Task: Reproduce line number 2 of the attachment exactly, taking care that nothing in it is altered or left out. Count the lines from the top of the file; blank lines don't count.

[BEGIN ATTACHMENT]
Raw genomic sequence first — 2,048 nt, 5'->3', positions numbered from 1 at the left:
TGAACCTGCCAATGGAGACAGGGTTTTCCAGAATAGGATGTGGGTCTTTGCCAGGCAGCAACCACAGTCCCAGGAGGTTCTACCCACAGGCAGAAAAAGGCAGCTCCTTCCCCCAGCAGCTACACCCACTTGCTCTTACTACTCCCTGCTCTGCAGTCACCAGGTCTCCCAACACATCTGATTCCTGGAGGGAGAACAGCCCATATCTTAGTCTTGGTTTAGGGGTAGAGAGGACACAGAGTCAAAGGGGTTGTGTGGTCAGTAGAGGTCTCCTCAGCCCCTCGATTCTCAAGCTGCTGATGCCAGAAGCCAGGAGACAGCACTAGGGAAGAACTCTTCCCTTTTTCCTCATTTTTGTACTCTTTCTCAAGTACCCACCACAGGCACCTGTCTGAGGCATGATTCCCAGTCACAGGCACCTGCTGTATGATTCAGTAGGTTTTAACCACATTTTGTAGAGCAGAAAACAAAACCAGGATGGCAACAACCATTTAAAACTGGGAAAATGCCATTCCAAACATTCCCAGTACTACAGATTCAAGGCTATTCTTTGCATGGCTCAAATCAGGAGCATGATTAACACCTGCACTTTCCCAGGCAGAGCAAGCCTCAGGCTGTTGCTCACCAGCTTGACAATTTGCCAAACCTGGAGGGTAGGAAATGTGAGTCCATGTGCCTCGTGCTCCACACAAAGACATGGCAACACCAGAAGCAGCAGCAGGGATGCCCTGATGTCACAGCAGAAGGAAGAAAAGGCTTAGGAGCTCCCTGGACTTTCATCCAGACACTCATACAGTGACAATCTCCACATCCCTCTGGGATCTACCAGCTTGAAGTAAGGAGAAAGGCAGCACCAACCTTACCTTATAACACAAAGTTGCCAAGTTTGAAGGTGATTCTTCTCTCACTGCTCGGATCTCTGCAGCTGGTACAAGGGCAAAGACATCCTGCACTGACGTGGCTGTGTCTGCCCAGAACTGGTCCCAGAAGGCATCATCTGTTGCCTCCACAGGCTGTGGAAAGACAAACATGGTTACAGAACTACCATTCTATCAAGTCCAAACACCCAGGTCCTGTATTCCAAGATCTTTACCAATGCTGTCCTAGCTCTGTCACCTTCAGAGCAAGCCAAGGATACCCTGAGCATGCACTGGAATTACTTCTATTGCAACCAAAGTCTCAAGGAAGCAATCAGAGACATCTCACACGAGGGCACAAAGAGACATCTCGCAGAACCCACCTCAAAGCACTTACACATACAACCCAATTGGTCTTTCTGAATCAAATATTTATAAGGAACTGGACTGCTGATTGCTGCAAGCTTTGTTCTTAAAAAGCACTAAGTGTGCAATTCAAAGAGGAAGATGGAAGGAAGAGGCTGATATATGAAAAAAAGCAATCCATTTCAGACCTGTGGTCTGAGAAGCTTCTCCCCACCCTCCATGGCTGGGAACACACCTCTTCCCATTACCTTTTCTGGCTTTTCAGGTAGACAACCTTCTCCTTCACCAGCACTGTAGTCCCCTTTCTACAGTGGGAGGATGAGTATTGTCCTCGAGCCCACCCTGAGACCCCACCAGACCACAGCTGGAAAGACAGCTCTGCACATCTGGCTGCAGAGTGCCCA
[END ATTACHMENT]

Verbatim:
TGAACCTGCCAATGGAGACAGGGTTTTCCAGAATAGGATGTGGGTCTTTGCCAGGCAGCAACCACAGTCCCAGGAGGTTCTACCCACAGGCAGAAAAAGGCAGCTCCTTCCCCCAGCAGCTACACCCACTTGCTCTTACTACTCCCTGCTCTGCAGTCACCAGGTCTCCCAACACATCTGATTCCTGGAGGGAGAACAGCCCATATCTTAGTCTTGGTTTAGGGGTAGAGAGGACACAGAGTCAAAGGGGTTGTGTGGTCAGTAGAGGTCTCCTCAGCCCCTCGATTCTCAAGCTGCTGATGCCAGAAGCCAGGAGACAGCACTAGGGAAGAACTCTTCCCTTTTTCCTCATTTTTGTACTCTTTCTCAAGTACCCACCACAGGCACCTGTCTGAGGCATGATTCCCAGTCACAGGCACCTGCTGTATGATTCAGTAGGTTTTAACCACATTTTGTAGAGCAGAAAACAAAACCAGGATGGCAACAACCATTTAAAACTGGGAAAATGCCATTCCAAACATTCCCAGTACTACAGATTCAAGGCTATTCTTTGCATGGCTCAAATCAGGAGCATGATTAACACCTGCACTTTCCCAGGCAGAGCAAGCCTCAGGCTGTTGCTCACCAGCTTGACAATTTGCCAAACCTGGAGGGTAGGAAATGTGAGTCCATGTGCCTCGTGCTCCACACAAAGACATGGCAACACCAGAAGCAGCAGCAGGGATGCCCTGATGTCACAGCAGAAGGAAGAAAAGGCTTAGGAGCTCCCTGGACTTTCATCCAGACACTCATACAGTGACAATCTCCACATCCCTCTGGGATCTACCAGCTTGAAGTAAGGAGAAAGGCAGCACCAACCTTACCTTATAACACAAAGTTGCCAAGTTTGAAGGTGATTCTTCTCTCACTGCTCGGATCTCTGCAGCTGGTACAAGGGCAAAGACATCCTGCACTGACGTGGCTGTGTCTGCCCAGAACTGGTCCCAGAAGGCATCATCTGTTGCCTCCACAGGCTGTGGAAAGACAAACATGGTTACAGAACTACCATTCTATCAAGTCCAAACACCCAGGTCCTGTATTCCAAGATCTTTACCAATGCTGTCCTAGCTCTGTCACCTTCAGAGCAAGCCAAGGATACCCTGAGCATGCACTGGAATTACTTCTATTGCAACCAAAGTCTCAAGGAAGCAATCAGAGACATCTCACACGAGGGCACAAAGAGACATCTCGCAGAACCCACCTCAAAGCACTTACACATACAACCCAATTGGTCTTTCTGAATCAAATATTTATAAGGAACTGGACTGCTGATTGCTGCAAGCTTTGTTCTTAAAAAGCACTAAGTGTGCAATTCAAAGAGGAAGATGGAAGGAAGAGGCTGATATATGAAAAAAAGCAATCCATTTCAGACCTGTGGTCTGAGAAGCTTCTCCCCACCCTCCATGGCTGGGAACACACCTCTTCCCATTACCTTTTCTGGCTTTTCAGGTAGACAACCTTCTCCTTCACCAGCACTGTAGTCCCCTTTCTACAGTGGGAGGATGAGTATTGTCCTCGAGCCCACCCTGAGACCCCACCAGACCACAGCTGGAAAGACAGCTCTGCACATCTGGCTGCAGAGTGCCCA